bone tumor

(redirected from Bone neoplasms)

bone tumor

Oncology A generic term encompassing both malignant and benign tumors in bone; most cancer in bone tissue is 2º to metastasis from a distant 1ºs–eg, from breast or prostate; 1º bone CA–eg, osteogenic sarcoma is rare. See Osteoma, Osteosarcoma.
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It accounts for about 2.5% of all bone tumors and 7.5% of the benign bone neoplasms. The lesion has mainly two forms; monostotic form defines single bone involvement and polyostotic form defines multiple bone involvement.
IH is rare and accounts for < 1% of all bone neoplasms. It can affect any age group, particularly those 40-50 years old.
Primary bone neoplasms in domestic cats are rare and only represent 4.9% of all tumors diagnosed in this species (ROSA & KIRBERGER, 2012).
[31] reported that the formation of bone neoplasms depended on the duration and doses of the treatment and occurred in rats treated for 20 or 24 months.
Primary bone neoplasms, both benign and malignant, should remain in the differential diagnosis of petrous apex lesions.
INTRODUCTION: Gaint cell tumors are relatively common primary bone tumors, and represent 4-5% of all primary bone neoplasms. They are locally aggressive lesions and tend to metastasize.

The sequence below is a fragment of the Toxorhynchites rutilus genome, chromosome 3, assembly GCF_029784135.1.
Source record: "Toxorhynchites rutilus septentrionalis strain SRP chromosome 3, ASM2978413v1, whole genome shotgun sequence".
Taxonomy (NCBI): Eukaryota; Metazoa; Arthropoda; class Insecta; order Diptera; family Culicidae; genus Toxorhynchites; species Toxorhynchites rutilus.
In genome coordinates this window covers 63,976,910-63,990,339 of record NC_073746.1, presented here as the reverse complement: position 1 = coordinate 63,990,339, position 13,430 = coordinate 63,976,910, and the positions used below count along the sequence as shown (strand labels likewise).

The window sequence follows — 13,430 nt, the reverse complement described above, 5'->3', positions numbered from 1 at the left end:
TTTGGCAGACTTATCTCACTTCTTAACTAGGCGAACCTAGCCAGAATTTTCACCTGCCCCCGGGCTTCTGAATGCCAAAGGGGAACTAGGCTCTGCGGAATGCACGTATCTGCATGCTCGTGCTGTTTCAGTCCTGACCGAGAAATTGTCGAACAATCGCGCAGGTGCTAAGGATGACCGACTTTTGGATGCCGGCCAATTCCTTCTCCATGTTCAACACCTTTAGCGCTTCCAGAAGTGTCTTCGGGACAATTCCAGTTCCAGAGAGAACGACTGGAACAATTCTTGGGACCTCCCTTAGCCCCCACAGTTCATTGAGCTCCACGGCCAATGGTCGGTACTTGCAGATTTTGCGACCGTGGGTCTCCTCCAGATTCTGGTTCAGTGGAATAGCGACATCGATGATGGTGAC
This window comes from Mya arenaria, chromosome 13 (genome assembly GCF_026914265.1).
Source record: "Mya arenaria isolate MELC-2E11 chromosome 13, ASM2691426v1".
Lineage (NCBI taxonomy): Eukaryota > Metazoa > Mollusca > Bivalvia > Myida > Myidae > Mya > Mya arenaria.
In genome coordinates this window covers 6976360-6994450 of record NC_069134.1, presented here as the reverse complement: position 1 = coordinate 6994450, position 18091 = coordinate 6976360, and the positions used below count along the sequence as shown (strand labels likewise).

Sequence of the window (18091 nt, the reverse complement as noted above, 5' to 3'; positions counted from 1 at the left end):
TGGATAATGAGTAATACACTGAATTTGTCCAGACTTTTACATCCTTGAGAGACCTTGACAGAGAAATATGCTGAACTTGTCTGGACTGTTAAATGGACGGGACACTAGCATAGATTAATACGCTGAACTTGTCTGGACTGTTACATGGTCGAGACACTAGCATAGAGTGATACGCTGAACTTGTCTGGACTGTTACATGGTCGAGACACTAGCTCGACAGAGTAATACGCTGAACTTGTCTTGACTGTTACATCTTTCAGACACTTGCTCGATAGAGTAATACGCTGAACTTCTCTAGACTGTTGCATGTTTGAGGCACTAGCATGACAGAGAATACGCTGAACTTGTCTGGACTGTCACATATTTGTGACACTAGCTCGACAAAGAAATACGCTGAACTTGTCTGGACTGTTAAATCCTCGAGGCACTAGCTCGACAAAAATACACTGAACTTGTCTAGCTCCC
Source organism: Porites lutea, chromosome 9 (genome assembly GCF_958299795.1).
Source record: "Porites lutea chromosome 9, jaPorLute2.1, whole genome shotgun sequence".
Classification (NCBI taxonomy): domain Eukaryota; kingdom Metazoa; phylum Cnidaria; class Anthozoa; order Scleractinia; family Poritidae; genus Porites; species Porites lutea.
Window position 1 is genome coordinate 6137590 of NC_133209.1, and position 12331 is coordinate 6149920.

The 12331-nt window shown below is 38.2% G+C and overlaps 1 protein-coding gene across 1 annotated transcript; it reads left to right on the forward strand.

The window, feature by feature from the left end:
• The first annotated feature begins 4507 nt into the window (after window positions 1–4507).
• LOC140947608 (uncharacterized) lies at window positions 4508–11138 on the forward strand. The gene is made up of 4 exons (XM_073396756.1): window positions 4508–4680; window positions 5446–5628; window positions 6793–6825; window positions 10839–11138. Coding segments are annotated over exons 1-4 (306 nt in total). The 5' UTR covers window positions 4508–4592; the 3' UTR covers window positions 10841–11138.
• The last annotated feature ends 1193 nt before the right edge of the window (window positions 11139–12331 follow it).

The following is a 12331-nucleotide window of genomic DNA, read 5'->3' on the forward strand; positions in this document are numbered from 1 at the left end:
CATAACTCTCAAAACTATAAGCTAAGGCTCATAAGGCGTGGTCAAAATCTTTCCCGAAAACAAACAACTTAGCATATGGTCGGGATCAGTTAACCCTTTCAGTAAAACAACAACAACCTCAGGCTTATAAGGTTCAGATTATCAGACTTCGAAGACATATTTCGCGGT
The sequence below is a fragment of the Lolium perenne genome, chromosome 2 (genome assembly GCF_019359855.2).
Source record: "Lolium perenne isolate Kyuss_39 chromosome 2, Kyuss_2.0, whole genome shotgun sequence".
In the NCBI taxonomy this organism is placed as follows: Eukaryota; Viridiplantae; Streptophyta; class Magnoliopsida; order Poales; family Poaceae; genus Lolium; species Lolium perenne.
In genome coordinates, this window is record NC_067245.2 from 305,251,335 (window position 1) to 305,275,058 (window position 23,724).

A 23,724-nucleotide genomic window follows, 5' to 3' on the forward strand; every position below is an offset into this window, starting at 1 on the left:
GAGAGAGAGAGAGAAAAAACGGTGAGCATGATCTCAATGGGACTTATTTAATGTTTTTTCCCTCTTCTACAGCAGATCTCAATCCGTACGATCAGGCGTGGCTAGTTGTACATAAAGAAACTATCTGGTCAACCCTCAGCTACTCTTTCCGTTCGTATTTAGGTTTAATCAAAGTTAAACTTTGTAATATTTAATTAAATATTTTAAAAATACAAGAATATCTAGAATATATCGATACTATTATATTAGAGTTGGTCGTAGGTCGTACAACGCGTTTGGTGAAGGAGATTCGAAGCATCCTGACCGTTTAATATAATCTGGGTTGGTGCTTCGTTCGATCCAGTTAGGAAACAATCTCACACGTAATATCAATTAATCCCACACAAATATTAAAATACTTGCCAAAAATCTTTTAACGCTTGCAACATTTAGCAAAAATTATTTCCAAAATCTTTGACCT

Hypercalcemia (elevated calcium in the blood) is also noted in a variety of conditions such as hyperparathyroidism, hypervitaminosis D, bone neoplasms, milk-alkali syndrome (seen in patients who ingest large amounts of milk or alkali for relief of gastric acidity associated with peptic ulcer disease), sarcoidosis, thyrotoxicosis, multiple myeloma, and polycythemia rubra vera.
(2,10) The differential diagnosis includes both benign and malignant osteolytic neoplasms such as metastasis, primary bone neoplasms, hemangioma, aneurysmal bone cyst, eosinophilic granuloma, fibrosarcoma, epidermoid cyst, and bone infection.
Symptoms of MM are the result of bone marrow infiltration, the development of bone neoplasms, and the effects of the disease process on the renal system.
This case illustrates the difficulties that can occur when relying on a singular diagnostic modality, particularly when dealing with benign bone neoplasms. Osteoma is a rare diagnosis in humans and animals but should be considered by the clinician when presented with a bony lesion.
Two of the articles review bone neoplasms, one describing the gamut of bone tumors with epithelial differentiation or epithelioid morphology and the other describing the spectrum of small, round cell neoplasms.
DISCUSSION: Osteoblastoma is a rare benign tumor that accounts for less than 1% of all primary bone neoplasms. The neoplasm may be intramedullary, cortical, or sub periosteal in location.